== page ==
An empirical study is presented which explores the use of motion, point size and grey scales for the display of statistical data; specifically, the perception of correlations between variables. The task is to measure the subject's ability to perceive differences between high correlation and low correlation for a two dimensional plot presented in different ways. One variable is always mapped to position with respect to the x axis while the other is mapped to one of six different display parameters depending on experimental condition; namely: position with respect to the y axis, frequency, phase, and amplitude of oscillation, greyscale value of the data points and size of the data points. Human observers appear to be quite insensitive to the relative frequency of moving points but quite sensitive to the correlation of phase angle. Some of the potential advantages and disadvantages involved in using motion for the display of multivariate data are discussed.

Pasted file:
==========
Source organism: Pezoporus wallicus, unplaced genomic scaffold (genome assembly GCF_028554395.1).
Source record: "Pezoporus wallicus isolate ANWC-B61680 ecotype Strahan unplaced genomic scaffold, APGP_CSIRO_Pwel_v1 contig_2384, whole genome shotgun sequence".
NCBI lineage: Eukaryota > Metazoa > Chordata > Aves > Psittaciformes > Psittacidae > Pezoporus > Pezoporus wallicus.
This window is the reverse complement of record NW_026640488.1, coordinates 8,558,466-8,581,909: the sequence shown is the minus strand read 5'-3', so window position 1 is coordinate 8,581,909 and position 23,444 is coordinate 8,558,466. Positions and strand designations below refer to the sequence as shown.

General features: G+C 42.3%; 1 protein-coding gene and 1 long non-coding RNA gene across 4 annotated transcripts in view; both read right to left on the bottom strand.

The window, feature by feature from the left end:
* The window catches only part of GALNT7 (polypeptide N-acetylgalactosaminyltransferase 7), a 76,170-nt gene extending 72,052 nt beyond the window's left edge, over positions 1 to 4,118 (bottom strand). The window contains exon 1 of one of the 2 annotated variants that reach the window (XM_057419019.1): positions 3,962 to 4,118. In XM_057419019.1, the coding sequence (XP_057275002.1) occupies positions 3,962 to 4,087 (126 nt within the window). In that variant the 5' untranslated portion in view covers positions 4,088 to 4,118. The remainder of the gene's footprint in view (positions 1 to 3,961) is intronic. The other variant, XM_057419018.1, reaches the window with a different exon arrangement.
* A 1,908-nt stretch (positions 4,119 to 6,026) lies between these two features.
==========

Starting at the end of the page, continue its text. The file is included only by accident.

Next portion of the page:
Journal or Conference Title
Jun 19 - Jun 23, 1989
London, Ontario, Canada
Limoges, Serge; Ware, Colin; and Knight, William, "Displaying Correlations using Position, Motion, Point Size or Point Colour" (1989). Center for Coastal and Ocean Mapping. 770.